AFL in Tassie: Relocate or start new?

August 19, 2021 BY

Staying put: North Melbourne has said it has no interest in relocating to Tasmania, despite playing a number of games there. Photo: SCOTT BARBOUR/ AAP IMAGE

COLIN Carter, the author of the Carter Report into the viability of an AFL team in Tasmania, admits he would be disappointed if an existing team opted not to consider relocating to Tassie.

The report, that was released on Friday, insisted that a 19th licence in the southern state would be viable, but that a relocated existing team would be the optimal route to take.

Teams like North Melbourne, St Kilda and Gold Coast are always the first few mentioned in terms of relocations.

The Kangaroos have stated ad nauseum that they will not be leaving Arden Street while AFL CEO Gillon McLachlan has staunchly noted that the Suns will not be moving either.

Carter explained why he feels the best option for Tassie is for an existing side to take the plunge.

“It is at the end of the day up to the club boards and their memberships to decide on that,” Carter told SEN’s Dwayne’s World.

“I’d be disappointed if some [clubs didn’t explore the idea]. I think the challenge that the clubs have, if you read the report, the chances of changing a club’s position in the wealth order of the competition are pretty low.

“If you take a long-term view at this, [the clubs] should look at this. Look at Sydney for example. Would anyone seriously argue that staying in South Melbourne or starting in Sydney without South Melbourne would be a better option for both of them now?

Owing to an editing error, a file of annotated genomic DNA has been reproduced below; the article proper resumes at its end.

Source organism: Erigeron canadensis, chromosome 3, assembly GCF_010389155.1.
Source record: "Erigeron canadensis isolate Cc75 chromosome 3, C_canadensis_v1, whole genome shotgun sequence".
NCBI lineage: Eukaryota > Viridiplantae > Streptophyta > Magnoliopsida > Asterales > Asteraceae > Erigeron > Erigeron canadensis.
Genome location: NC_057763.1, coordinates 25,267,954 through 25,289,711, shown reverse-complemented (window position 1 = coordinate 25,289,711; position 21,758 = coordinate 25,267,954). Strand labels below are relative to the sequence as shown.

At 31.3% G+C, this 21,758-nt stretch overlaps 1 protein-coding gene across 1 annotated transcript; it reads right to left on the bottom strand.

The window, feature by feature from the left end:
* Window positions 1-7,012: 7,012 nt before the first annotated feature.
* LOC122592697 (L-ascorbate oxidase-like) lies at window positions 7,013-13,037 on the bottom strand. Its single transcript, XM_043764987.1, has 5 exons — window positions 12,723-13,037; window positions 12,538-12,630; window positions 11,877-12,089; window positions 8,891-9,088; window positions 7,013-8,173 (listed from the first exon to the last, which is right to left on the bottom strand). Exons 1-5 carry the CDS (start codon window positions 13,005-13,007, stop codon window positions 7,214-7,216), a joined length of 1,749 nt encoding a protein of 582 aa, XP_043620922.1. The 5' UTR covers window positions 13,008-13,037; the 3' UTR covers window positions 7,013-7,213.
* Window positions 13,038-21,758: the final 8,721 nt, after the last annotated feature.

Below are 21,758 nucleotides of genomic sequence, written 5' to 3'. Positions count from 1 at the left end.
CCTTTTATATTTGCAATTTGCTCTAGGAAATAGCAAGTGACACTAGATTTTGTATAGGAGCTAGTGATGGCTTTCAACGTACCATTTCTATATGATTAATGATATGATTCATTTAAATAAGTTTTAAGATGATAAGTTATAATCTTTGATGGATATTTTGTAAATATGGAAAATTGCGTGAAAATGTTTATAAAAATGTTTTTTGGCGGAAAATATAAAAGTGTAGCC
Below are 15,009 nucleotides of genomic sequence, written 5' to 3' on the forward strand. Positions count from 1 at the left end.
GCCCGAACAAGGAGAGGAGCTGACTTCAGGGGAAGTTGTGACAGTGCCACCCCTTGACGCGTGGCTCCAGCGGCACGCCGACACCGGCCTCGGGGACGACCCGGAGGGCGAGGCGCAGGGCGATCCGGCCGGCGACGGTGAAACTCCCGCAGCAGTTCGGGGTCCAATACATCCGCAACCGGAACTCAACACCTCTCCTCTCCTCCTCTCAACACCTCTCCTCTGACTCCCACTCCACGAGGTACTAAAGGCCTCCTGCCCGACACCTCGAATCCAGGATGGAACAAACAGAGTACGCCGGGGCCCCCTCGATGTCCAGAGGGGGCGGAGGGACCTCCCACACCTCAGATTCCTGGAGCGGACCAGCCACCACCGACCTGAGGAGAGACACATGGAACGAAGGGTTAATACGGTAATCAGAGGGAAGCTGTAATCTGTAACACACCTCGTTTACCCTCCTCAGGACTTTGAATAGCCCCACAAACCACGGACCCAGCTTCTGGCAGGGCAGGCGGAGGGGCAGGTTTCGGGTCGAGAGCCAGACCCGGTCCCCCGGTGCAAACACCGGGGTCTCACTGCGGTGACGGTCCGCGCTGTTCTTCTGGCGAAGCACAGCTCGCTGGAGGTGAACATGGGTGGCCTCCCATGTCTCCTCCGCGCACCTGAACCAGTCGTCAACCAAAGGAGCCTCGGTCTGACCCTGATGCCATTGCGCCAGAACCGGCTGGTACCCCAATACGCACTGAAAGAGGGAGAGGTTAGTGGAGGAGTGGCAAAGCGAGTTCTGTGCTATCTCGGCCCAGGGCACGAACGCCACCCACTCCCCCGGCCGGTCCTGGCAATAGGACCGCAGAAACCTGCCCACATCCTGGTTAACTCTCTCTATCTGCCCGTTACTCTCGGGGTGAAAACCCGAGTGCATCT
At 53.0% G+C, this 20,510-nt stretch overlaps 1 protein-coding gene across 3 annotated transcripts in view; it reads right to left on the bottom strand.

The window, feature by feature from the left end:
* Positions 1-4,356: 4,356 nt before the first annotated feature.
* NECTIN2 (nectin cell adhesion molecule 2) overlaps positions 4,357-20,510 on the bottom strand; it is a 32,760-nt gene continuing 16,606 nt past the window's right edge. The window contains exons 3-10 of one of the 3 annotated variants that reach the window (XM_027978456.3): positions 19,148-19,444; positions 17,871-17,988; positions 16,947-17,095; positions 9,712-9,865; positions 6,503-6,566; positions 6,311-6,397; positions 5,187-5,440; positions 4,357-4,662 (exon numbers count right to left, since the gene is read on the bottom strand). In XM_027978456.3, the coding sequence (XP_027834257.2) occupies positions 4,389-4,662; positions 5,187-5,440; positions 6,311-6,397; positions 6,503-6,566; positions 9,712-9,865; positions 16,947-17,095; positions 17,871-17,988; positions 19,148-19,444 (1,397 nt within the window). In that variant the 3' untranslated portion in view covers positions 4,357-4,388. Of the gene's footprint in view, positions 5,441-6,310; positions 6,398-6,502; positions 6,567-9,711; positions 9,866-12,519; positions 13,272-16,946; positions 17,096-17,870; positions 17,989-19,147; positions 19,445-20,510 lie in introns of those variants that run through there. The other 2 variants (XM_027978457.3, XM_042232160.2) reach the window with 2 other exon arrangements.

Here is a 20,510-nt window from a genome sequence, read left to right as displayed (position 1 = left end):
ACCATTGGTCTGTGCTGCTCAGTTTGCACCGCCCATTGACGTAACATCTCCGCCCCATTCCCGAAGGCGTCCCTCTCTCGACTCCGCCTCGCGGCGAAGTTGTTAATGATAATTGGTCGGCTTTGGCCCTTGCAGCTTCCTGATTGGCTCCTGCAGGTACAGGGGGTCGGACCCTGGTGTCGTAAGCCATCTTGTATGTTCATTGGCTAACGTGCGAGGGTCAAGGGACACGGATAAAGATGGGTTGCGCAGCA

“I think in hindsight we see that that relocation was good for both sides.”

Despite the above, Carter confirmed that a 19th AFL team in Tasmania was financially viable and an option that should be on the table.

“When I started this report, a very common view was ‘yeah Tasmania’s special, it deserves to be participating in the AFL competition, but…’ and a lot of those sentences finished with ‘but we’re not sure whether the numbers stack up and whether the team is sustainable’,” Carter said.

“The main argument, most of my paper is spent on establishing that the team is financially doable for the AFL, a 19th licence does work and I think that’s really important because that’s the big threshold question that has never been addressed, but there are risks attached to that.

“I then note, as I was expected to, that there are other options, which should be considered because they reduce the risks in relocation and possibly even a joint venture.

“It doesn’t mean to say they should be accepted, but they are ones reducing the risk, but the threshold question is ‘yes Tasmania should be represented’.”

Tasmanian Premier Peter Gutwein was not happy with the AFL’s response to the Carter Report.

“That immediate response from them I don’t think is good enough,” Gutwein said last week.

“I’m very disappointed with the AFL this morning. This is unacceptable, I’ve been clear from the outset we need a timeline.

“We will not finalise those contracts, we will not roll them over with Hawthorn and North Melbourne until we have a starting point from the AFL … in regards to a new Tasmanian AFL team.”



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